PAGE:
Zanjan Rug

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Zanjan Rug
Design of Zanjan Rug (Rugman)
General information
NameZanjan Rug
Original nameقالی زنجان
Alternative name(s)Zanjan Carpet
Origin Iran: Zanjan
Technical information
Common designsHerati, Medallion, Geometric
Common colorsNavy Blue, Crimson, Cream, Blue, Orange, Black, Red, Begie
Dyeing methodNatural, Synthetic
Pile materialWool
Foundation materialCotton
Knot typeSymmetrical (Turkish)

Zanjan rugs originate from Zanjan, located in northwestern Iran quite close to Tehran, literally means “dear wife” or “dear woman” in Farsi. The magnificent tribal area rugs in Zanjan are all hand woven by nomadic tribes. Although Zanjan has a strong Turkish influence, the natives are all Kurdish. Living a peaceful and harmonious life with nature, the nomadic weavers live in a part of the world that is untouched by modern conveniences and technology. Both men and women partake in the art of weaving tribal area rugs both for their personal use and for commercial purposes. Weaving often represents the only source of income for the family. Crude, homemade looms are very compact in size so that they may be easily transported when the tribe migrates to its next location. It is for this reason that most Zanjan rugs are small in size. Their looms are just not able to accommodate the larger sizes. Zanjan rugs are single wefted in the center. The local artisans weave their tribal area rugs using both the Persian asymmetrical knot and the Turkish symmetrical knot.


Zanjan is the capital of the Zanjan Province in northwestern Iran. It is an ancient city with an Azeri population that speaks a Turkic dialect. The unusual word Zanjan means "dear wife" or "dear lady" in Farsi. Zanjan rugs are known in the market from the early twentieth century. Many weaving villages in this province produce rugs that are similar in design and market them with the Zanjan name.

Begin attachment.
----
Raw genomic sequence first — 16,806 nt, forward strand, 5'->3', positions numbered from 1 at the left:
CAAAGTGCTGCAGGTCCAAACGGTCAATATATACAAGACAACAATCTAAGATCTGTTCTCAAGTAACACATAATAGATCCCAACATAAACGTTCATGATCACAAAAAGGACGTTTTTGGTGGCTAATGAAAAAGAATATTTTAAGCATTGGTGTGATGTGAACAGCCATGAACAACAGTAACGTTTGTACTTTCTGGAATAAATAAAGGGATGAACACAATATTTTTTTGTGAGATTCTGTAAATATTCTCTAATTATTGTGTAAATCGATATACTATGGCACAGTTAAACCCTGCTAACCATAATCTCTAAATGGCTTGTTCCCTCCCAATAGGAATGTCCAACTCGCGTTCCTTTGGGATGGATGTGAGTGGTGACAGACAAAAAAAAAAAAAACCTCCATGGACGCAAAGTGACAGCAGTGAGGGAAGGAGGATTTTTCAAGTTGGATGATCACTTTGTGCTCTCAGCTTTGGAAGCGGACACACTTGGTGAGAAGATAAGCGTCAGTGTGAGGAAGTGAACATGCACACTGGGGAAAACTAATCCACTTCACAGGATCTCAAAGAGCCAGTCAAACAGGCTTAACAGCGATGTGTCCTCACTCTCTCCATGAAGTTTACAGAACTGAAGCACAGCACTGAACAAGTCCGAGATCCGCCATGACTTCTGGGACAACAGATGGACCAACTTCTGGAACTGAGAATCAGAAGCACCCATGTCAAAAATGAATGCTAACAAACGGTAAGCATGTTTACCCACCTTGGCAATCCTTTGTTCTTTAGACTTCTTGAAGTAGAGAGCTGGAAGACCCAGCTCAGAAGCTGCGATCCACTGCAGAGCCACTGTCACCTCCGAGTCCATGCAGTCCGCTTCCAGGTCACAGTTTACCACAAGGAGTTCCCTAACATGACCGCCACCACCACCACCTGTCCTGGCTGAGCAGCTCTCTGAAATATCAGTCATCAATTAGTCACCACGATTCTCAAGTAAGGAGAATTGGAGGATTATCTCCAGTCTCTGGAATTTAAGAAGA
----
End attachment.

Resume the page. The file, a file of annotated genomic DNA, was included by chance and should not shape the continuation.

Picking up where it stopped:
Rug designs are geometric and mainly have a medallion style. The early patterns are characterized by a large hexagonal medallion containing a second, smaller center medallion. Often, the medallion extends to the top and bottom of the horizontal borders. Geometric designs of flower heads, Star motifs, lozenge shapes edged with Hook motifs, animals, birds, and other primitive designs cover the background and medallions. At times, Boteh (paisley) or Herati (fish) patterns are employed in the field and medallion. Notably, the neighboring Bidjar and Hamadan Provinces occasionally inspired Zanjan designs. Zanjan rugs can be categorized as mosuL Rugs in the old rug market.
The rugs have reds, dark blue, or ivory for the background. These colors are interchangeable for the medallions and border. Additionally, different shades of blue, brown, green, gray, and camel accentuate the minor borders, design elements, and outlines.
Zanjan rugs have a wool foundation and a medium to long wool pile. By the mid-twentieth century the weavers had switched to a cotton foundation. The Turkish (symmetric) knot is used. The formats range from small mats to rugs approximately ten feet by seven feet. Runners and gallery formats up to fifteen feet in length can occasionally be found in the market. The rugs are generally woven from medium to good in grade quality.
By the late twentieth century, many Zanjan weavers switched from weaving their traditional designs to make rugs similar to those of other cities and villages in the region in accordance with the demand of domestic and foreign consumers.[1]

See also

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  1. Moheban, 2015, 632


  1. Abraham Levi Moheban. 2015. The Encyclopedia of Antique Carpets: Twenty-Five Centuries of Weaving. NewYork: Princeton Architectural Press.